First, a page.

Speaking on Radio 4’s Thought for the Day on Wednesday, the Head of Engagement for Christian Aid, Chine McDonald, said: “Yesterday we saw Chauvin convicted of his crimes beyond a reasonable doubt. When it comes to seeing guilty parties convicted, doubt has long existed among black communities, my community.
“We have seen generations of trauma, necks on the line, justice denied. We know too many names of black people killed because their lives were viewed as lesser, resulting in a culture where even jogging or waiting at a bus stop or going to the shops, or even sleeping in their beds, black bodies are rendered at risk. Breonna Taylor, Ahmaud Arbery, Trayvon Martin, and countless others in the US. Stephen Lawrence, Sean Rigg, Sheku Bayoh, Joy Gardner, and many more in the UK.
“And yet many black communities have kept the faith, recognising in the biblical narrative a story of a God who sides with the oppressed, rather than those who hold on to a power that corrupts. . . While it will take more than one conviction to end injustice, we wait to see if this is the watershed moment. But we can’t rest, because, as Martin Luther King said: ‘We are not satisfied and will not be satisfied until justice rolls down like rivers and righteousness like a mighty stream.’”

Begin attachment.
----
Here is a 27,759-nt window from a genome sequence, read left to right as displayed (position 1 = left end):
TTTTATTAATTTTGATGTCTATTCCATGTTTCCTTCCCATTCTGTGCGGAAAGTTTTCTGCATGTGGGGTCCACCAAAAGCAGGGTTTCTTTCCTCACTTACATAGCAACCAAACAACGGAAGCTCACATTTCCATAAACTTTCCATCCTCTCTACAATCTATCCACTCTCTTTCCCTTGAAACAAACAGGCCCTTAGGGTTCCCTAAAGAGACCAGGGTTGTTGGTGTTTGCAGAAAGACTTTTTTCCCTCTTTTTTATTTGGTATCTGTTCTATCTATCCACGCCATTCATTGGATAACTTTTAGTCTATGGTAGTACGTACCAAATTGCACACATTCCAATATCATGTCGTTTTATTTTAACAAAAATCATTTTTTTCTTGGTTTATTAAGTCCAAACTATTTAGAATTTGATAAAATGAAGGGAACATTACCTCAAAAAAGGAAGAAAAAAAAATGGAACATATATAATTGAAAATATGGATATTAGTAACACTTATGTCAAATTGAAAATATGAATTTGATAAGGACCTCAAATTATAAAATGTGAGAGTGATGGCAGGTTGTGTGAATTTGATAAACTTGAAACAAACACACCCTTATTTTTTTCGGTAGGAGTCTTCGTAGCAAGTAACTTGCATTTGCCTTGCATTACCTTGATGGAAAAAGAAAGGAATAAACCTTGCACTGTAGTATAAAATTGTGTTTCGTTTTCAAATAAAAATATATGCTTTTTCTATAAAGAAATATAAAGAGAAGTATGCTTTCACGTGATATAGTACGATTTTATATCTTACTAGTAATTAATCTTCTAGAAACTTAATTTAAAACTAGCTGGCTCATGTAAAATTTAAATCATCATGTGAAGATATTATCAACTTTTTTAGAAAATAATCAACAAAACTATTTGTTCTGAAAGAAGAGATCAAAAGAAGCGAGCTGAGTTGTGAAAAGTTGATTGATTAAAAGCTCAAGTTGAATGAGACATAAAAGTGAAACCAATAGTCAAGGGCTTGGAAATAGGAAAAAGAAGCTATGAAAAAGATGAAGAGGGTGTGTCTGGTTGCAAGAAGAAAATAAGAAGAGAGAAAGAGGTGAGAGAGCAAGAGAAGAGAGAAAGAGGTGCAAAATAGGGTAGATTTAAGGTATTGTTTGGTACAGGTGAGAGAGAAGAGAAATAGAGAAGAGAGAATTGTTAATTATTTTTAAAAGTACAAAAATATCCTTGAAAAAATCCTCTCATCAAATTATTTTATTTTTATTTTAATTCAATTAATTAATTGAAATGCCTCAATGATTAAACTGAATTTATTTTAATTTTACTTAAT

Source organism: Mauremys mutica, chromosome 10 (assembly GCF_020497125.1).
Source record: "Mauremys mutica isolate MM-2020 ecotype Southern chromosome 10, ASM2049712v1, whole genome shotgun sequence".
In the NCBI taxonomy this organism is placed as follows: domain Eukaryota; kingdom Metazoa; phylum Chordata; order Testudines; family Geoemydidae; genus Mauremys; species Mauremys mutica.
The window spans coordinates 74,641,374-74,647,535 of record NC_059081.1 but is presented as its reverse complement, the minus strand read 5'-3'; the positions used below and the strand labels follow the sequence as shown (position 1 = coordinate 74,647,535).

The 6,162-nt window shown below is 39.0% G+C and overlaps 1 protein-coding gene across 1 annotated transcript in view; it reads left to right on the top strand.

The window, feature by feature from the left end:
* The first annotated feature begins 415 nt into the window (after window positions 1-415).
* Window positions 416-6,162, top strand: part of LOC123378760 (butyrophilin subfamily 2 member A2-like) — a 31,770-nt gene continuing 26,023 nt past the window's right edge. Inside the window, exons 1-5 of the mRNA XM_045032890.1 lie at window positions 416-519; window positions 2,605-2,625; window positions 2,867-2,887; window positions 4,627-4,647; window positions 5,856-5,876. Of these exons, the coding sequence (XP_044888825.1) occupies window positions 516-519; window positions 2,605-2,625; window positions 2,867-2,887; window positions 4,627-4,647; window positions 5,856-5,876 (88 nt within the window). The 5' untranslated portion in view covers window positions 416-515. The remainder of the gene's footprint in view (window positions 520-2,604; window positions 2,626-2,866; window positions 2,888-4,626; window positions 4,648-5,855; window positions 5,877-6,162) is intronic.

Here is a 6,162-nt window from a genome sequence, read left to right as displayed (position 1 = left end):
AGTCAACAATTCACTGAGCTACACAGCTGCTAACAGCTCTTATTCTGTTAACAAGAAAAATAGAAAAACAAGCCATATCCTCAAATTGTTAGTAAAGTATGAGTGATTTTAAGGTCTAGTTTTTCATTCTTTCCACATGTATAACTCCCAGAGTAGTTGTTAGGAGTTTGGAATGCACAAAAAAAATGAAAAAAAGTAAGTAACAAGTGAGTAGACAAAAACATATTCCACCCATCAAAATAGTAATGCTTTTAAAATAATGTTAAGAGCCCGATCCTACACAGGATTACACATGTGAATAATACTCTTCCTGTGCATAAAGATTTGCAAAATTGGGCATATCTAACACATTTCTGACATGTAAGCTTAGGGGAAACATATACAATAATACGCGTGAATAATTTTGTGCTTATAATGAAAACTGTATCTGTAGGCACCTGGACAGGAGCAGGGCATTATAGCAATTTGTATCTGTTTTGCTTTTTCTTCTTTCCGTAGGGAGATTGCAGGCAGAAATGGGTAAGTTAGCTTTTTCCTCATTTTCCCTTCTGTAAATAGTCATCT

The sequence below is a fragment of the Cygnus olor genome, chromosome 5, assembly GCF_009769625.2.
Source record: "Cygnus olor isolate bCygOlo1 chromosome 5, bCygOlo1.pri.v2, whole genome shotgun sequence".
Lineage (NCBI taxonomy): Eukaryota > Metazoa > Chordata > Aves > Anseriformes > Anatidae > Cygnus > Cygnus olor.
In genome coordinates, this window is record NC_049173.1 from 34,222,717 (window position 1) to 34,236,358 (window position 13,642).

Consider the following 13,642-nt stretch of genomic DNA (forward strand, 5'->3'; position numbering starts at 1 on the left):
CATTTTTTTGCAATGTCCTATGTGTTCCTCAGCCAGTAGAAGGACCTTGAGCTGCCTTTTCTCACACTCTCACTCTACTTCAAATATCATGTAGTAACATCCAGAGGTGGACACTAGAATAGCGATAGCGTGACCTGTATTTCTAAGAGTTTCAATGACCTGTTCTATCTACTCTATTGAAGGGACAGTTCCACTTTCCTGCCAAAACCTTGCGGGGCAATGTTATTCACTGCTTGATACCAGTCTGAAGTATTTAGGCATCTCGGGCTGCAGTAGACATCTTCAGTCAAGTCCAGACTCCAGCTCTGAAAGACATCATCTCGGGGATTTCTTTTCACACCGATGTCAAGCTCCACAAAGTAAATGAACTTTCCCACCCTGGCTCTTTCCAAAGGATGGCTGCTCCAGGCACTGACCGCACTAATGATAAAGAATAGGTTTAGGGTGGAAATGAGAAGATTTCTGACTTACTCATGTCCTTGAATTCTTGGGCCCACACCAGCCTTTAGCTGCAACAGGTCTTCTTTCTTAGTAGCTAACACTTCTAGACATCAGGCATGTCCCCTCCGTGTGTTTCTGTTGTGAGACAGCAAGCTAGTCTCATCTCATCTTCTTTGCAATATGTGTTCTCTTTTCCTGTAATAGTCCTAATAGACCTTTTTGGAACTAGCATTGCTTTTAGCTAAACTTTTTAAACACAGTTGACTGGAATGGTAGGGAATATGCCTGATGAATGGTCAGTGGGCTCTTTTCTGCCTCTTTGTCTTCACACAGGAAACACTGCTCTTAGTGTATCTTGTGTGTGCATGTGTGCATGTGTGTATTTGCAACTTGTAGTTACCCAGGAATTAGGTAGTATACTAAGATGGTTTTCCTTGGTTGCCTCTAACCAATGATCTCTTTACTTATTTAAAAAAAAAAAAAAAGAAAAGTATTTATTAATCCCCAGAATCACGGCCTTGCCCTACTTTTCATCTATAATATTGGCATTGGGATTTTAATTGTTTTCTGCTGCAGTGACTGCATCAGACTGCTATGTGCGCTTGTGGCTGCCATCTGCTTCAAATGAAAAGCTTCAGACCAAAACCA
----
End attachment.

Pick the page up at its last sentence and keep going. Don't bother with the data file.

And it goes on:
Martin Luther King III, the eldest son of Dr Martin Luther King, Jr, was interviewed on the Today programme. He had felt, he said, “a tremendous sense of relief, because there was no guarantee that the verdict would have come in as guilty, and certainly guilty on all three counts. It was like taking a deep, deep breath and being able to release this huge breath. . .
“This is the beginning of a step to really restore some semblance of trust in the American system of justice. Again, I want to say begin the process to restore. For so many of these cases, nothing has happened, and so this feels like the right thing. It feels like it can be setting a tone. . .
“We always know that there’s a tremendous amount of work that still must be done. So it does not mean that this one case has restored and transformed everything that has ever happened in this nation, it just means that hopefully we’re making the right kind of progress as we move toward that point of creating a justice system that is truly equal and just for all people.”